–Book Synopses

Suite Harmonic: A Civil War Novel of Rediscovery—In the late 1850’s, a young Irishman, having abandoned his studies for the priesthood, arrives in New Harmony, Indiana in the afterglow of its utopian experiment and soon finds himself both in love with the town’s most alluring woman and immersed in the violence of war. Told with a counterpointing narrative on the homefront and shaped from a wealth of national and local documents, Suite Harmonic: A Civil War Novel of Rediscovery brings a rare intensity and accuracy to an infantryman’s battlefield experience and an immigrant’s fraught quest to find his place in a new land.

Time Stamp: A Novel—A novel that ranges over the subjects of loss, marriage, politics, and art, Time Stamp is a searing depiction of the way parents’ lives affect their children through their untold or barely told stories—things that exist in the ether of family life and persist, yet play out differently on the stage of a new generation. Told in alternating narratives that open in 1911 when eleven-year-old Will Wheelock is on the periphery of a South Carolina lynching, and in 1997 when Will’s daughter, Maddie, is attending a London retrospective of her photographs of refugee camps, Time Stamp encompasses most of the twentieth century. With the trajectory of two arrows aimed at the same target, Will’s story moves forward and Maddie’s backward until they collide in 1972 during Richard Nixon’s Christmas bombing of Hanoi. It is a pivotal moment when Will’s lifetime as a fence-sitting public servant shatters, and Maddie’s true personal and artistic quest begins.

In the Land of the Dinosaur: Ten Stories and a NovellaIn the Land of the Dinosaur is set in 1980s small-town and rural Wisconsin. The title story, which opens the collection, creates its landscape and sets the tone of an insular world buffeted by change. The stories are not connected in terms of action, but place is their great unifier and many of the book’s central characters reappear in the the final piece, a disturbing coming-of-age story, “The Killing.”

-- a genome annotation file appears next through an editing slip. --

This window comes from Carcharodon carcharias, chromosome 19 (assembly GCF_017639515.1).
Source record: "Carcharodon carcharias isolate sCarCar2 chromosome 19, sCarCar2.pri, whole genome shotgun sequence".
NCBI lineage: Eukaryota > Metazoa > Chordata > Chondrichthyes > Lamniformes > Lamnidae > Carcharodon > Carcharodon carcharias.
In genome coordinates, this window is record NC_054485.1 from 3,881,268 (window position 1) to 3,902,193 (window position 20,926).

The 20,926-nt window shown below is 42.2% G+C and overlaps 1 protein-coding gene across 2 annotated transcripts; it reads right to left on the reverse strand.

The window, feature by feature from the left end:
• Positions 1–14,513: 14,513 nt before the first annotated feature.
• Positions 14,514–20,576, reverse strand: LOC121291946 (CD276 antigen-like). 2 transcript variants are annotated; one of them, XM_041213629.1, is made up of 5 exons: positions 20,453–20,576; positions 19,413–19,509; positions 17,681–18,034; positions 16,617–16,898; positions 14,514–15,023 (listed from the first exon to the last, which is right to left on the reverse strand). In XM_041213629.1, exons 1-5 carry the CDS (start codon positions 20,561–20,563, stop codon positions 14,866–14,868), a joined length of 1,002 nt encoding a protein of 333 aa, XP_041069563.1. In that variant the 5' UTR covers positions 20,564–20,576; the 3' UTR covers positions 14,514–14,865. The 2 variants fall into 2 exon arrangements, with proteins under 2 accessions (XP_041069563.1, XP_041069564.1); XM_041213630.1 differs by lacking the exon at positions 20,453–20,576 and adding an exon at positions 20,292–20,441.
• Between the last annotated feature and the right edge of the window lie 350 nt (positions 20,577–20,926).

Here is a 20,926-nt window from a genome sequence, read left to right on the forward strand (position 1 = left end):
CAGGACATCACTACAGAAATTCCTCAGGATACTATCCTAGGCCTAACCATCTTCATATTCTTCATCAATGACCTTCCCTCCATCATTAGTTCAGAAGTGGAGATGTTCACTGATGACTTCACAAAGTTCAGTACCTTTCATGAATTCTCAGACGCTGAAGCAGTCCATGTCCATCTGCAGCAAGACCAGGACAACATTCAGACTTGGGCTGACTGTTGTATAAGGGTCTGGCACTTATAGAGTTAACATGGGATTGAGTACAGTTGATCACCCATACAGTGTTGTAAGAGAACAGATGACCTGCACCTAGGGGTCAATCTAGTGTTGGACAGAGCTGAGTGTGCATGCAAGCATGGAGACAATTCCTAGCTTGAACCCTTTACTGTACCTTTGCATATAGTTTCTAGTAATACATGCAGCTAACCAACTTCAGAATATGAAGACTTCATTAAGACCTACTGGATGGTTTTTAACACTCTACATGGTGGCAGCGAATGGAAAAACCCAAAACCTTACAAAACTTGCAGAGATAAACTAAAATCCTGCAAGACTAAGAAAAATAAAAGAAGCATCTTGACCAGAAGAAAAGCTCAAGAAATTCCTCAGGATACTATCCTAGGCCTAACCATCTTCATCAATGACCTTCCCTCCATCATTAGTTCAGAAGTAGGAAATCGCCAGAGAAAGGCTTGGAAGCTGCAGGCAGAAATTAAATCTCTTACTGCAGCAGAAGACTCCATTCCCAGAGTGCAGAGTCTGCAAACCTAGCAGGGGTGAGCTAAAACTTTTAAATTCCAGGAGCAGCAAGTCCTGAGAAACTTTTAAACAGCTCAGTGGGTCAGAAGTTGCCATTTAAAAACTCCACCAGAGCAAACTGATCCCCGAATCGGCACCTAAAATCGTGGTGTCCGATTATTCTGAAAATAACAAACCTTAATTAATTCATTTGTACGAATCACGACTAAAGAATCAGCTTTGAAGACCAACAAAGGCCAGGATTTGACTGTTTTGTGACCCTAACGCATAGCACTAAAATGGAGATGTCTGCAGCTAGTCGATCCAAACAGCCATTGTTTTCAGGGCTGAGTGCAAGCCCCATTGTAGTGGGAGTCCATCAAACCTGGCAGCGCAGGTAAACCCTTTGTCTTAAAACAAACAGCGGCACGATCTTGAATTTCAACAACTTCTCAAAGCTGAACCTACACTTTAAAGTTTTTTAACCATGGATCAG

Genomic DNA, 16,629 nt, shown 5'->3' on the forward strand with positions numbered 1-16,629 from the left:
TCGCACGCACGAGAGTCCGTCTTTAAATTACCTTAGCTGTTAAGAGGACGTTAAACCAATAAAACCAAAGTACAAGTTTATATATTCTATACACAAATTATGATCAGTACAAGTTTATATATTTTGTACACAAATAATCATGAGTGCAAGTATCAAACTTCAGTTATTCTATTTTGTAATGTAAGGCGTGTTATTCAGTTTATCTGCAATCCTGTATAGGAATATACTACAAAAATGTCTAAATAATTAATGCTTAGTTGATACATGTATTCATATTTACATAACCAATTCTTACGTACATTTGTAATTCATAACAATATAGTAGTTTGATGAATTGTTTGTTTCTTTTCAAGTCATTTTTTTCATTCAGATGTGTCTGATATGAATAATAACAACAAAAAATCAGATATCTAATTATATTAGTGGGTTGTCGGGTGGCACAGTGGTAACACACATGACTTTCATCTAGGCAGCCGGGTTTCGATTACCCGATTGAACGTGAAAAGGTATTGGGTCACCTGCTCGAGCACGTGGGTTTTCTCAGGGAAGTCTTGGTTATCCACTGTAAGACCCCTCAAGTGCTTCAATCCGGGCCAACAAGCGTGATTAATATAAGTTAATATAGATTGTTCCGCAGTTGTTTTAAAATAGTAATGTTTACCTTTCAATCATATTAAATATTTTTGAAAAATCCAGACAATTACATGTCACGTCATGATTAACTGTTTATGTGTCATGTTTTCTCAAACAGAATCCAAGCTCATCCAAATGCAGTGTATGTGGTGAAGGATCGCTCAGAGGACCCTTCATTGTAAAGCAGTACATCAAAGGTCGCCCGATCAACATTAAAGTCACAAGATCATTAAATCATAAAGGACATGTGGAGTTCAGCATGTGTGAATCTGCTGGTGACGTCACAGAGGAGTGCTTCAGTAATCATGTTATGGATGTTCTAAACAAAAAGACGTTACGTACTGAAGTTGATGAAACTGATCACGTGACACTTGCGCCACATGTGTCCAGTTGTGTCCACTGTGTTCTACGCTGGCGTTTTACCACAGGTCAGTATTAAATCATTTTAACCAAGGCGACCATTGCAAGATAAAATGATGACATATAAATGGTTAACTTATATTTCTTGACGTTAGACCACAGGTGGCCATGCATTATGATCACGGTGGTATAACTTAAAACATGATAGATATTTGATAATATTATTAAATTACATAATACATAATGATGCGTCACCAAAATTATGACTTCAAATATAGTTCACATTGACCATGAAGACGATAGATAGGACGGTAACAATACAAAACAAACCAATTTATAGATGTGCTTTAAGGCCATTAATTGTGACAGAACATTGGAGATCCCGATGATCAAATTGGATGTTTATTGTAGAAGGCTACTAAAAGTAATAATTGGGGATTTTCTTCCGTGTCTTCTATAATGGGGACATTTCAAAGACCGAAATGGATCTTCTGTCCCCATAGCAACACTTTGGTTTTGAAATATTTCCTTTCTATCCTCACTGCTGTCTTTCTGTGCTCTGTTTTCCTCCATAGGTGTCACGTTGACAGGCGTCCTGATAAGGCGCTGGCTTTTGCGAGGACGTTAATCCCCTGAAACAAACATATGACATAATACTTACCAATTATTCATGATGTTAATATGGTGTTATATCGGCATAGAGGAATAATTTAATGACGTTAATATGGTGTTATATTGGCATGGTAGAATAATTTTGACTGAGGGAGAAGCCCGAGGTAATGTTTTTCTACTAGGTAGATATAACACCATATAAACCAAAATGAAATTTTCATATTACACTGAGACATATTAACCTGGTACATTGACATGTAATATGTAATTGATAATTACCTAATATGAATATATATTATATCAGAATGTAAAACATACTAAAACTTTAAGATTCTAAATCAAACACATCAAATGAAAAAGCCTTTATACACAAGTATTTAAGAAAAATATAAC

The Second Magician’s Tale—When a young woman, trained from childhood in astrology, rejoins a colorful group of traveling players as a replacement for her magician husband, who was lost in an explosion, her precarious state imperils the entire troupe. The Second Magician’s Tale—a novel set in the 1970s and bookended by mirroring calamities—is a story of loss, obsession, and escape.
Watching Oksana and Other StoriesWatching Oksana features disparate voices, most of them speaking from the late twentieth century. The opening group of stories, “What You Do for Love,” is linked thematically, all of its protagonists in uniquely intense yet familiar parent–child relationships. “American Snapshot, 1993” is a stand-alone story in a more experimental vein that takes an oblique look at race. The “Laura” stories feature the same character at different points in her life, the last describing Laura’s dreamlike experience of the death of her mother. In the collection’s final story, “Swimming,” the main character’s desperate wish for a child leaves her emotionally numbed at the loss of her husband.

Watching Oksana and Other Stories features disparate voices, most of them speaking from the late twentieth century. The opening group of stories, “What You Do for Love,” is linked thematically, all of its protagonists in uniquely intense yet familiar parent–child relationships. “American Snapshot, 1993” is a stand-alone story in a more experimental vein that takes an oblique look at race. The “Laura” stories feature the same character at different points in her life, the last one describing Laura’s dreamlike experience of the death of her mother. In the collection’s final story, “Swimming,” the main character’s desperate wish for a child leaves her emotionally numbed at the loss of her husband.

Clare, Loving: A Novel in Three Novellas—Traveling from present-day Chicago to the Bicentennial summer of 1976 in Ann Arbor, Michigan, and New Orleans, and then to Minnesota in the late 1950s, Clare, Loving is the story of Clare McHenry, whose mirroring estrangements from her mother and daughter are shaped by the puzzles of religion, men, silence, and the spiraling of time. Given the book’s reverse narration, there is a normal accretion of detail and an added unfolding of layers that carry the reader “forward” to the seminal action. As “Sylvie” opens, Clare has just learned that her daughter, faraway in Texas, has given birth to a son. By the close of “The Nuns on the Roof of St. Peter’s,” ten-year-old Clare has been distanced from her own mother and introduced to the guilt that roils her later life. In the intervening section, “The Beautiful Ships,” Clare pursues a passionate, secret, and disastrous affair with the unexpected man who becomes Sylvie’s father.

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